A Brief History of the Camino Santiago de Compostela

My pilgrimage curriculum vitae
I have always enjoyed walking - especially repetitive long-distance walking, and became interested in the Camino de Santiago about 12 years ago. I read some articles on the Camino, there was a documentary on television that excited me, and I met several pilgrims who had recently returned from Santiago de Compostela, Spain who spoke about their experiences.

My wife and I became members of the Confraternity of St James and attended an open day and listened and learned from knowledgeable speakers and mingled with experienced and budding pilgrims. We decided to become pilgrims and pored over maps of France and Spain and chose Le Puy-en-Velay, France as our starting point. We negotiated some extended leave, purchased our back-packing kits and guidebooks, and made our way to Le Puy-en-Velay. We attended Holy Mass in the cathedral, and the kindly bishop sent us on our way with his blessing and gifts. That was a memorable moment.

Pilgrimage 2000 The cathedral of Le Puy-en-Velay, France to the cathedral of Santiago de Compostela to finish at the Faro de Finisterre. The route GR65 (Grande Randonee) passed through Conques, Figeac, Cahors and Moissac before reaching St Jean-Pied-de-Port in the foothills of the Pyrenees, and in Spain through Roncesvalles, Pamplona, Puente la Reina, Estella, Logroño, Burgos, León, Astorga, Ponferrada and Sarria before it reached the “City of the Apostle”.

Pilgrimage 2002 Winchester cathedral, Hampshire, England to Le Mont Saint-Michel, Normandy, France. The route passed through Portsmouth and by ferry to Cherbourg, Barfleur, the Normandy coast, to Saint-Mere-Egise, and Genets on the north shore of the bay that was crossed with a guide to the iconic Le Mont Saint-Michel.

  • In the Middle Ages Barfleur was one of the chief ports of embarkation for England.
  • 1066 - A large medallion fixed to a rock in the harbour marks the Norman departure from Barfleur before the Battle of Hastings.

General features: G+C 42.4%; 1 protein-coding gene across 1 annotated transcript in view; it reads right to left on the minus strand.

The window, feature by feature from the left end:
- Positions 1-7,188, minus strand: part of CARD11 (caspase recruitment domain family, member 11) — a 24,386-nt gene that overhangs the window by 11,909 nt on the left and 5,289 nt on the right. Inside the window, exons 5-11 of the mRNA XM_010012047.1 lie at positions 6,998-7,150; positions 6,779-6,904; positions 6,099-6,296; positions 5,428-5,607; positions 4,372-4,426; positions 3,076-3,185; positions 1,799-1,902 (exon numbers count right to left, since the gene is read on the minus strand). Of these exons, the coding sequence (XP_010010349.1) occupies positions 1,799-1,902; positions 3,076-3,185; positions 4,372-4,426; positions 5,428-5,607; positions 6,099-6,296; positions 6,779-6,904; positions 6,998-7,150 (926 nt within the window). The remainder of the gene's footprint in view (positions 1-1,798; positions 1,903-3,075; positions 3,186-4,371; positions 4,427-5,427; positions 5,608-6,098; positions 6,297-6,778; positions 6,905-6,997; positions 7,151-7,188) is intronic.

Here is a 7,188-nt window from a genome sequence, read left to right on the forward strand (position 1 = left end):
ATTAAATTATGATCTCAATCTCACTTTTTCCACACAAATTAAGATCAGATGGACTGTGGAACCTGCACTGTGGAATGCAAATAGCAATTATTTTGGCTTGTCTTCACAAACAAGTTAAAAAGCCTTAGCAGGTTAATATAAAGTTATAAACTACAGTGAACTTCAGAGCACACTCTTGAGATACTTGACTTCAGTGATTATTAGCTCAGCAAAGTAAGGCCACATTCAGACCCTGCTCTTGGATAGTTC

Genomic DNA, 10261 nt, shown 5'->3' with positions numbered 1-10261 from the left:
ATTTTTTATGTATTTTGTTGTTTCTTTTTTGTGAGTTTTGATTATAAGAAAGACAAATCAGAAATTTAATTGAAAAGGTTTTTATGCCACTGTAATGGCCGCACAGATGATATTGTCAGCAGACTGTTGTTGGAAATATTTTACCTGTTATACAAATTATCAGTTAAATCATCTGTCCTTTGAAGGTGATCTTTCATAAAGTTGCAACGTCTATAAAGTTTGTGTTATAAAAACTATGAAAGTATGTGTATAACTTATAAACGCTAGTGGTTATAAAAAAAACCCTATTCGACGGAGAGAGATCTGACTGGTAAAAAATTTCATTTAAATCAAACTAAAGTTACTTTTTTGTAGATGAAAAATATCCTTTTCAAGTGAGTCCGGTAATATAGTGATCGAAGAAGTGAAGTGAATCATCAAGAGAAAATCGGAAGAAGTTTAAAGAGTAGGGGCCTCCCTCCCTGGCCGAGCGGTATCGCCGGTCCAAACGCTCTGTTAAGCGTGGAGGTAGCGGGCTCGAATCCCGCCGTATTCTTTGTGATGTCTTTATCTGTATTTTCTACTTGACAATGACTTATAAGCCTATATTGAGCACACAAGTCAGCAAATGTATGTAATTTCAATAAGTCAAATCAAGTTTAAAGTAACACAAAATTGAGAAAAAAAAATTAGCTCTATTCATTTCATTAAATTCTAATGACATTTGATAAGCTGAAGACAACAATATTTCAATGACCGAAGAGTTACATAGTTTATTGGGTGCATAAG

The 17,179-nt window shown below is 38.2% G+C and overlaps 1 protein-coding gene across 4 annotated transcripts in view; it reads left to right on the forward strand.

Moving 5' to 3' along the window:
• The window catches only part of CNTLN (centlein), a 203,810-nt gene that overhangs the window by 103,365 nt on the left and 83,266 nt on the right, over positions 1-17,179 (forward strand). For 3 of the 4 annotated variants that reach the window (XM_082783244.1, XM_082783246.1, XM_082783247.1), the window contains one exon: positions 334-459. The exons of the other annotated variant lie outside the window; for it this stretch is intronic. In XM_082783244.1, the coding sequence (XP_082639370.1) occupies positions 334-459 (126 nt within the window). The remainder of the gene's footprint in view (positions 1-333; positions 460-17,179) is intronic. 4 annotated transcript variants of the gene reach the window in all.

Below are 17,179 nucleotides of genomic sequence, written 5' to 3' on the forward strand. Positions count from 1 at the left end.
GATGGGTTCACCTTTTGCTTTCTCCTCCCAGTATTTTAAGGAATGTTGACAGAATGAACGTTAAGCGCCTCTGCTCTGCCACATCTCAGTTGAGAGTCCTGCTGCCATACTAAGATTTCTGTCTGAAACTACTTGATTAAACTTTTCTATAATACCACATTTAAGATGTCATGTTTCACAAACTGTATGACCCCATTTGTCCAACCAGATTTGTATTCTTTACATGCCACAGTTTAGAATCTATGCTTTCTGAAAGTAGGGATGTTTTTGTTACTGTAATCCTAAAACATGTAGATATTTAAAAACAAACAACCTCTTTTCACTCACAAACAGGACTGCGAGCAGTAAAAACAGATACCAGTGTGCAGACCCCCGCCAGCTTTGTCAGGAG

• 1120 - The White Ship, carrying Prince William, the only legitimate son of Henry I of England, went down outside the harbour.
  • 1194 - Richard I of England departed from Barfleur on return to England following his captivity by Henry VI, Holy Roman Emperor.
  • 6 June 1944 - Normandy Landings
Pilgrimage 2005 Saint Cuthbert's Way from Melrose Abbey to Lindisfarne (Holy Island) off the coast of Northumberland.

Pilgrimage 2007 Camino Portugués from the cathedral of Porto, Portugal to the cathedral of Santiago de Compostela.

Pilgrimage 2008/2012/2013 From my home in north London to Jerusalem. I followed the via Francigena, via Appia, via Egnatia, and the The five-island-hopping route: Samos, Patmos, Kos, Rhodes, Cyprus.

Sigeric the Serious, Archbishop of Canterbury (989-994) went to Rome in 989 to receive the 'pallium' (investiture mantle) from the hands of the Pope, as was customary for that period. Sigeric on his way home recorded the journey that later became known as the Via Francigena. The manuscript is kept in the British Library, and was rediscovered in the 1980s by Italian researchers. The Archbishop's description of the route proved accurate although the 10th century names differed in many instances from their modern names.
Pilgrimage 2010
Cami de Llevant runs from the cathedral of Valencia via Albacete, Toledo, Avila, Toro, Zamora, Ourense to the cathedral of Santiago de Compostela to finish at the Faro de Finisterre, once again.

1. The mystery of the Camino de Santiago de Compostela (the way of St James)
A history of the pilgrimage to Santiago de Compostela (City of the Apostle) could ask how the Galician cult of St James transformed into an international one attracting thousands of pilgrims from distant parts of the world. However, the answer was not immediately apparent in the sources I consulted. An answer may be found in the approach by the holy, political, and commercial adopted by the Galician authorities, as in earlier times. These authorities recognise the value of pilgrims to the economy of that autonomous community.